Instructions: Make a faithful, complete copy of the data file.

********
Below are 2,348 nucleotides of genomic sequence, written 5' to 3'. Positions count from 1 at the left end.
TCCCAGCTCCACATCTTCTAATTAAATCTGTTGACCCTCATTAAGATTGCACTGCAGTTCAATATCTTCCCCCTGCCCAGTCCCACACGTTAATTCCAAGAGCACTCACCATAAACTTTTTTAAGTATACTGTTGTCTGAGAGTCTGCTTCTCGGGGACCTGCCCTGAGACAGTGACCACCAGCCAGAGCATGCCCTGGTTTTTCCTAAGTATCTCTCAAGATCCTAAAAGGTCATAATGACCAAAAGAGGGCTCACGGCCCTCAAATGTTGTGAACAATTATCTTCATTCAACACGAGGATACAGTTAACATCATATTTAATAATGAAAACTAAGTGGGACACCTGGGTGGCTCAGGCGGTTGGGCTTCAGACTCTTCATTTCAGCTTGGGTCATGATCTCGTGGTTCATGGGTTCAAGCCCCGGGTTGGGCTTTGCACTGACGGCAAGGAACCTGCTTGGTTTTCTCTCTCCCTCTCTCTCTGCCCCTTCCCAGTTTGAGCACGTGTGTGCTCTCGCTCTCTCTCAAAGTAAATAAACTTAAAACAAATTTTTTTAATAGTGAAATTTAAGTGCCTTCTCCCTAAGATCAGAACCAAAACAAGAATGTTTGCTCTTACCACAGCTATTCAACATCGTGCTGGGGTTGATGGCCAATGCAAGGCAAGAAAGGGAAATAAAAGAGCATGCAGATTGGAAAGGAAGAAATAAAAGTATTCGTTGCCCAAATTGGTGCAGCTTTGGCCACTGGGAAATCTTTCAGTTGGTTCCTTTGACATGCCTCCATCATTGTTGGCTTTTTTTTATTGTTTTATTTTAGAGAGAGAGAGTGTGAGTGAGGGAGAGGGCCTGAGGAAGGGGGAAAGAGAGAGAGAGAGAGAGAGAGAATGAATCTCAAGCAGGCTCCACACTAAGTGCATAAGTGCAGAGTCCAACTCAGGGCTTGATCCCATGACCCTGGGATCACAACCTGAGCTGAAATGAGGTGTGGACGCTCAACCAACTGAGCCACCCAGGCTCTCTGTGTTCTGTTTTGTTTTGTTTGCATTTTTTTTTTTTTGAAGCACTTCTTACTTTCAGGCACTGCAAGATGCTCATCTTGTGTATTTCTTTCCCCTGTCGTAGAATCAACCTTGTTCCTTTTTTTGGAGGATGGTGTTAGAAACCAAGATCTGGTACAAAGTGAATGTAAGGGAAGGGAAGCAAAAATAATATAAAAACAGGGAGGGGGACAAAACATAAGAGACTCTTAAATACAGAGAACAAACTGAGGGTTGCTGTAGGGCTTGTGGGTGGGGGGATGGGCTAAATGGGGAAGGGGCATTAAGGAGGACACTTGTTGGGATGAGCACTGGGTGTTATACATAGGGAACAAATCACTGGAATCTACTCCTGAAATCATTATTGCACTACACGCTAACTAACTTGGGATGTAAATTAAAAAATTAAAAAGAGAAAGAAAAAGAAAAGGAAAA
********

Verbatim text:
Below are 2,348 nucleotides of genomic sequence, written 5' to 3'. Positions count from 1 at the left end.
TCCCAGCTCCACATCTTCTAATTAAATCTGTTGACCCTCATTAAGATTGCACTGCAGTTCAATATCTTCCCCCTGCCCAGTCCCACACGTTAATTCCAAGAGCACTCACCATAAACTTTTTTAAGTATACTGTTGTCTGAGAGTCTGCTTCTCGGGGACCTGCCCTGAGACAGTGACCACCAGCCAGAGCATGCCCTGGTTTTTCCTAAGTATCTCTCAAGATCCTAAAAGGTCATAATGACCAAAAGAGGGCTCACGGCCCTCAAATGTTGTGAACAATTATCTTCATTCAACACGAGGATACAGTTAACATCATATTTAATAATGAAAACTAAGTGGGACACCTGGGTGGCTCAGGCGGTTGGGCTTCAGACTCTTCATTTCAGCTTGGGTCATGATCTCGTGGTTCATGGGTTCAAGCCCCGGGTTGGGCTTTGCACTGACGGCAAGGAACCTGCTTGGTTTTCTCTCTCCCTCTCTCTCTGCCCCTTCCCAGTTTGAGCACGTGTGTGCTCTCGCTCTCTCTCAAAGTAAATAAACTTAAAACAAATTTTTTTAATAGTGAAATTTAAGTGCCTTCTCCCTAAGATCAGAACCAAAACAAGAATGTTTGCTCTTACCACAGCTATTCAACATCGTGCTGGGGTTGATGGCCAATGCAAGGCAAGAAAGGGAAATAAAAGAGCATGCAGATTGGAAAGGAAGAAATAAAAGTATTCGTTGCCCAAATTGGTGCAGCTTTGGCCACTGGGAAATCTTTCAGTTGGTTCCTTTGACATGCCTCCATCATTGTTGGCTTTTTTTTATTGTTTTATTTTAGAGAGAGAGAGTGTGAGTGAGGGAGAGGGCCTGAGGAAGGGGGAAAGAGAGAGAGAGAGAGAGAGAGAATGAATCTCAAGCAGGCTCCACACTAAGTGCATAAGTGCAGAGTCCAACTCAGGGCTTGATCCCATGACCCTGGGATCACAACCTGAGCTGAAATGAGGTGTGGACGCTCAACCAACTGAGCCACCCAGGCTCTCTGTGTTCTGTTTTGTTTTGTTTGCATTTTTTTTTTTTTGAAGCACTTCTTACTTTCAGGCACTGCAAGATGCTCATCTTGTGTATTTCTTTCCCCTGTCGTAGAATCAACCTTGTTCCTTTTTTTGGAGGATGGTGTTAGAAACCAAGATCTGGTACAAAGTGAATGTAAGGGAAGGGAAGCAAAAATAATATAAAAACAGGGAGGGGGACAAAACATAAGAGACTCTTAAATACAGAGAACAAACTGAGGGTTGCTGTAGGGCTTGTGGGTGGGGGGATGGGCTAAATGGGGAAGGGGCATTAAGGAGGACACTTGTTGGGATGAGCACTGGGTGTTATACATAGGGAACAAATCACTGGAATCTACTCCTGAAATCATTATTGCACTACACGCTAACTAACTTGGGATGTAAATTAAAAAATTAAAAAGAGAAAGAAAAAGAAAAGGAAAA